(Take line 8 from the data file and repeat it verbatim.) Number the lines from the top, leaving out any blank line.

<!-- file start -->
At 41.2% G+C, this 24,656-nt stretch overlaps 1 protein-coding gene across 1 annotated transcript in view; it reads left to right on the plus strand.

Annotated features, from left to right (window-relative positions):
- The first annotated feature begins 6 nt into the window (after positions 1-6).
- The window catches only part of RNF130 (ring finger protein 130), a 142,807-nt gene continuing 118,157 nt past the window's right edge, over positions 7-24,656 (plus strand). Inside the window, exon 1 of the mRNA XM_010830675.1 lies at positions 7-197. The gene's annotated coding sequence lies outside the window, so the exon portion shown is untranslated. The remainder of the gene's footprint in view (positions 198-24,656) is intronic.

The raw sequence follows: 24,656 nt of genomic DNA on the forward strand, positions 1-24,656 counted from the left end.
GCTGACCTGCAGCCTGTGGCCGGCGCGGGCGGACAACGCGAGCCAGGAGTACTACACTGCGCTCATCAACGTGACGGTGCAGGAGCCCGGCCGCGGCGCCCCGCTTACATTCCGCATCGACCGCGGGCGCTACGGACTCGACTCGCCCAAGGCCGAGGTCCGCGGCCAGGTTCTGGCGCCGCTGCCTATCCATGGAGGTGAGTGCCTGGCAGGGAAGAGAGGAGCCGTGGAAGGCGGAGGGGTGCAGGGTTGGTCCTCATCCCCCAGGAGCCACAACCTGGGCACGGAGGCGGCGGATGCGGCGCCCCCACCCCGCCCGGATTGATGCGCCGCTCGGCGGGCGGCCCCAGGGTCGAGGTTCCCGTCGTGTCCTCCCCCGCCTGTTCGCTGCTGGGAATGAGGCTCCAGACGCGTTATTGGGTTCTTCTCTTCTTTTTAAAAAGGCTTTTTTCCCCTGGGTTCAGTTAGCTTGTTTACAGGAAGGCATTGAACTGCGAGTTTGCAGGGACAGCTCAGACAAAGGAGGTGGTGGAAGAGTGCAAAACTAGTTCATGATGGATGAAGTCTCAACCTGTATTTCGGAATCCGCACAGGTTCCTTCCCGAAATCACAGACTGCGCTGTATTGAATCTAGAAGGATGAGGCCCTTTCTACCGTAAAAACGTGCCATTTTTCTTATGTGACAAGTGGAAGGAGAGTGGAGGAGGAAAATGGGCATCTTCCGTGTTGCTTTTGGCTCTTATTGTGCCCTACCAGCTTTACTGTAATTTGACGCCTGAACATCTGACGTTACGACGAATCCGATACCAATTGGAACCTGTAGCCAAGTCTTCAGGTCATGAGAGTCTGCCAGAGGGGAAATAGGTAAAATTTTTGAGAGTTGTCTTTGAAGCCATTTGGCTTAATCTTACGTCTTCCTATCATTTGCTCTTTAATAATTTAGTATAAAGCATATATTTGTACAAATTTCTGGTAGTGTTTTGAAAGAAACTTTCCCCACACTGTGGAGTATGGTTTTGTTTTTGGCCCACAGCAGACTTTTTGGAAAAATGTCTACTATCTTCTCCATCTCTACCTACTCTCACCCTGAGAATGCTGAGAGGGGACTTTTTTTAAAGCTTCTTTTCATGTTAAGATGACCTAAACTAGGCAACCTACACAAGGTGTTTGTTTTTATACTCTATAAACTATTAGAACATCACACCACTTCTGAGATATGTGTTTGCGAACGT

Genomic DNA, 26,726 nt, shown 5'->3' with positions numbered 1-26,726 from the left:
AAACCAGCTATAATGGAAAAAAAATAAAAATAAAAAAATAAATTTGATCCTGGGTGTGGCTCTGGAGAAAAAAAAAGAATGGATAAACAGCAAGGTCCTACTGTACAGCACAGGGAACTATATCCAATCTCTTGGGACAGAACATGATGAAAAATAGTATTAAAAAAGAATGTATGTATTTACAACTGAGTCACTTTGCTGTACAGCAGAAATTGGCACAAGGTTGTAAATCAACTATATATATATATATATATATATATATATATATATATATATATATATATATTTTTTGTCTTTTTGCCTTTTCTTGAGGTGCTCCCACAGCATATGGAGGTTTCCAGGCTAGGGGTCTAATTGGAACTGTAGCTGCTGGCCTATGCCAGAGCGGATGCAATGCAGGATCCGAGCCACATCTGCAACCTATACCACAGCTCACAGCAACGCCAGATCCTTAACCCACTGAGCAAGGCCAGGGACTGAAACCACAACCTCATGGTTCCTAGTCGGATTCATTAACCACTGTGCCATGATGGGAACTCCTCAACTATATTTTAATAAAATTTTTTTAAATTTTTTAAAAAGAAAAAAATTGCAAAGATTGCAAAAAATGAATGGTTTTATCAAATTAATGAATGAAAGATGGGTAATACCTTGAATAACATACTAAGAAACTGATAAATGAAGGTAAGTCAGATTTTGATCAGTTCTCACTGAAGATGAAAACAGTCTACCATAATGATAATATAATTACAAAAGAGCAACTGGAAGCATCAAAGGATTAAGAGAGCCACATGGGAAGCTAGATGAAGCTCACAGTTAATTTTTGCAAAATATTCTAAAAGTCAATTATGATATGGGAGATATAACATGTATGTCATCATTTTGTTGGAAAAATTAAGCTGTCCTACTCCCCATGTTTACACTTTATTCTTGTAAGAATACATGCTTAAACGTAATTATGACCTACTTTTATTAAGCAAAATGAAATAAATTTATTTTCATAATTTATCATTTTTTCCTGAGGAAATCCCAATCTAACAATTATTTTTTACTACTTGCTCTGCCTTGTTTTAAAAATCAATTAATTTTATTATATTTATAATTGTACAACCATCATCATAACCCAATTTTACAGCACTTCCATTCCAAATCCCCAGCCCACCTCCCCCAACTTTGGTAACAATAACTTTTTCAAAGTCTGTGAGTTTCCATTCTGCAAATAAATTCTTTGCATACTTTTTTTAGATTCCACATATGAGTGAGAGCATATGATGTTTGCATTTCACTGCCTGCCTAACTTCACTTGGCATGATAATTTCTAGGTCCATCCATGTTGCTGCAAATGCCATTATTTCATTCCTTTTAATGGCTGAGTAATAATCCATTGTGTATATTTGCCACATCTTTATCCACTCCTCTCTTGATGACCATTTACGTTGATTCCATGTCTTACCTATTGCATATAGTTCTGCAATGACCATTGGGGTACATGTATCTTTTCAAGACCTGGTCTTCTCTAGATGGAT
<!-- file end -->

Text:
AAACCAGCTATAATGGAAAAAAAATAAAAATAAAAAAATAAATTTGATCCTGGGTGTGGCTCTGGAGAAAAAAAAAGAATGGATAAACAGCAAGGTCCTACTGTACAGCACAGGGAACTATATCCAATCTCTTGGGACAGAACATGATGAAAAATAGTATTAAAAAAGAATGTATGTATTTACAACTGAGTCACTTTGCTGTACAGCAGAAATTGGCACAAGGTTGTAAATCAACTATATATATATATATATATATATATATATATATATATATATATATATATATTTTTTGTCTTTTTGCCTTTTCTTGAGGTGCTCCCACAGCATATGGAGGTTTCCAGGCTAGGGGTCTAATTGGAACTGTAGCTGCTGGCCTATGCCAGAGCGGATGCAATGCAGGATCCGAGCCACATCTGCAACCTATACCACAGCTCACAGCAACGCCAGATCCTTAACCCACTGAGCAAGGCCAGGGACTGAAACCACAACCTCATGGTTCCTAGTCGGATTCATTAACCACTGTGCCATGATGGGAACTCCTCAACTATATTTTAATAAAATTTTTTTAAATTTTTTAAAAAGAAAAAAATTGCAAAGATTGCAAAAAATGAATGGTTTTATCAAATTAATGAATGAAAGATGGGTAATACCTTGAATAACATACTAAGAAACTGATAAATGAAGGTAAGTCAGATTTTGATCAGTTCTCACTGAAGATGAAAACAGTCTACCATAATGATAATATAATTACAAAAGAGCAACTGGAAGCATCAAAGGATTAAGAGAGCCACATGGGAAGCTAGATGAAGCTCACAGTTAATTTTTGCAAAATATTCTAAAAGTCAATTATGATATGGGAGATATAACATGTATGTCATCATTTTGTTGGAAAAATTAAGCTGTCCTACTCCCCATGTTTACACTTTATTCTTGTAAGAATACATGCTTAAACGTAATTATGACCTACTTTTATTAAGCAAAATGAAATAAATTTATTTTCATAATTTATCATTTTTTCCTGAGGAAATCCCAATCTAACAATTATTTTTTACTACTTGCTCTGCCTTGTTTTAAAAATCAATTAATTTTATTATATTTATAATTGTACAACCATCATCATAACCCAATTTTACAGCACTTCCATTCCAAATCCCCAGCCCACCTCCCCCAACTTTGGTAACAATAACTTTTTCAAAGTCTGTGAGTTTCCATTCTGCAAATAAATTCTTTGCATACTTTTTTTAGATTCCACATATGAGTGAGAGCATATGATGTTTGCATTTCACTGCCTGCCTAACTTCACTTGGCATGATAATTTCTAGGTCCATCCATGTTGCTGCAAATGCCATTATTTCATTCCTTTTAATGGCTGAGTAATAATCCATTGTGTATATTTGCCACATCTTTATCCACTCCTCTCTTGATGACCATTTACGTTGATTCCATGTCTTACCTATTGCATATAGTTCTGCAATGACCATTGGGGTACATGTATCTTTTCAAGACCTGGTCTTCTCTAGATGGAT